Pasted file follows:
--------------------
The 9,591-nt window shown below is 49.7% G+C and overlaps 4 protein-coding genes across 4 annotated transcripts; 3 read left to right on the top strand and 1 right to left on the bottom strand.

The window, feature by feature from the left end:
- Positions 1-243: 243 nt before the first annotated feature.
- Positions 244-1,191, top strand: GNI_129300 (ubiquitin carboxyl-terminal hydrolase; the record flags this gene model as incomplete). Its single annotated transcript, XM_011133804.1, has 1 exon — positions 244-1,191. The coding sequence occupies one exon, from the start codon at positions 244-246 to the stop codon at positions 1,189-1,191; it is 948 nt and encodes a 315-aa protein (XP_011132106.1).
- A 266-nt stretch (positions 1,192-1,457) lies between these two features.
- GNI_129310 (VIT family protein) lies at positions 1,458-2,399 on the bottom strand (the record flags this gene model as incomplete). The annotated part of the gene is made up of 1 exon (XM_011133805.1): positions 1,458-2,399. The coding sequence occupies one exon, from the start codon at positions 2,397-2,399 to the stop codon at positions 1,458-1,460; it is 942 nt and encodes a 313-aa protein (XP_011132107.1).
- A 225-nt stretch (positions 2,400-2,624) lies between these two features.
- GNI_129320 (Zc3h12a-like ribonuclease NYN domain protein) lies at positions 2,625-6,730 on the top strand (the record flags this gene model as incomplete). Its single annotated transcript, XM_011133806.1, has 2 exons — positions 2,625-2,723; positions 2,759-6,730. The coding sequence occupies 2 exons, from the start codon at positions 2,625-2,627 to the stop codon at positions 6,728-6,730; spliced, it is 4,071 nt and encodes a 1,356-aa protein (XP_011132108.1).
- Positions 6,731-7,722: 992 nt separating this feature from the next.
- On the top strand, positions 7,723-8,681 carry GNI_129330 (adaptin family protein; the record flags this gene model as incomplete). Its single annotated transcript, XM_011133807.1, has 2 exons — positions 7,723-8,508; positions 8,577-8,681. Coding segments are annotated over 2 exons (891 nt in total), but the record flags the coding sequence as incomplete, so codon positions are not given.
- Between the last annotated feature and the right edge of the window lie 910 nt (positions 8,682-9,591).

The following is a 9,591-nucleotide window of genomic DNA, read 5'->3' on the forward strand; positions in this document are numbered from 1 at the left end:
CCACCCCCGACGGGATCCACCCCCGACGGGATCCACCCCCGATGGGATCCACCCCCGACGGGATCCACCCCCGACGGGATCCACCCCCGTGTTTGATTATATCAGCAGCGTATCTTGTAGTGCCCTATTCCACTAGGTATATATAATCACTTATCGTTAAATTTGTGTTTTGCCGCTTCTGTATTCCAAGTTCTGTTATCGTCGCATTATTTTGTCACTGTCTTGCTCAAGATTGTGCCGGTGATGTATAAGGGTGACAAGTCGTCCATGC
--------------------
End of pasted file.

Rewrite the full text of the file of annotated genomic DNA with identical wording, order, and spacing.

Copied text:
The 9,591-nt window shown below is 49.7% G+C and overlaps 4 protein-coding genes across 4 annotated transcripts; 3 read left to right on the top strand and 1 right to left on the bottom strand.

The window, feature by feature from the left end:
- Positions 1-243: 243 nt before the first annotated feature.
- Positions 244-1,191, top strand: GNI_129300 (ubiquitin carboxyl-terminal hydrolase; the record flags this gene model as incomplete). Its single annotated transcript, XM_011133804.1, has 1 exon — positions 244-1,191. The coding sequence occupies one exon, from the start codon at positions 244-246 to the stop codon at positions 1,189-1,191; it is 948 nt and encodes a 315-aa protein (XP_011132106.1).
- A 266-nt stretch (positions 1,192-1,457) lies between these two features.
- GNI_129310 (VIT family protein) lies at positions 1,458-2,399 on the bottom strand (the record flags this gene model as incomplete). The annotated part of the gene is made up of 1 exon (XM_011133805.1): positions 1,458-2,399. The coding sequence occupies one exon, from the start codon at positions 2,397-2,399 to the stop codon at positions 1,458-1,460; it is 942 nt and encodes a 313-aa protein (XP_011132107.1).
- A 225-nt stretch (positions 2,400-2,624) lies between these two features.
- GNI_129320 (Zc3h12a-like ribonuclease NYN domain protein) lies at positions 2,625-6,730 on the top strand (the record flags this gene model as incomplete). Its single annotated transcript, XM_011133806.1, has 2 exons — positions 2,625-2,723; positions 2,759-6,730. The coding sequence occupies 2 exons, from the start codon at positions 2,625-2,627 to the stop codon at positions 6,728-6,730; spliced, it is 4,071 nt and encodes a 1,356-aa protein (XP_011132108.1).
- Positions 6,731-7,722: 992 nt separating this feature from the next.
- On the top strand, positions 7,723-8,681 carry GNI_129330 (adaptin family protein; the record flags this gene model as incomplete). Its single annotated transcript, XM_011133807.1, has 2 exons — positions 7,723-8,508; positions 8,577-8,681. Coding segments are annotated over 2 exons (891 nt in total), but the record flags the coding sequence as incomplete, so codon positions are not given.
- Between the last annotated feature and the right edge of the window lie 910 nt (positions 8,682-9,591).

The following is a 9,591-nucleotide window of genomic DNA, read 5'->3' on the forward strand; positions in this document are numbered from 1 at the left end:
CCACCCCCGACGGGATCCACCCCCGACGGGATCCACCCCCGATGGGATCCACCCCCGACGGGATCCACCCCCGACGGGATCCACCCCCGTGTTTGATTATATCAGCAGCGTATCTTGTAGTGCCCTATTCCACTAGGTATATATAATCACTTATCGTTAAATTTGTGTTTTGCCGCTTCTGTATTCCAAGTTCTGTTATCGTCGCATTATTTTGTCACTGTCTTGCTCAAGATTGTGCCGGTGATGTATAAGGGTGACAAGTCGTCCATGC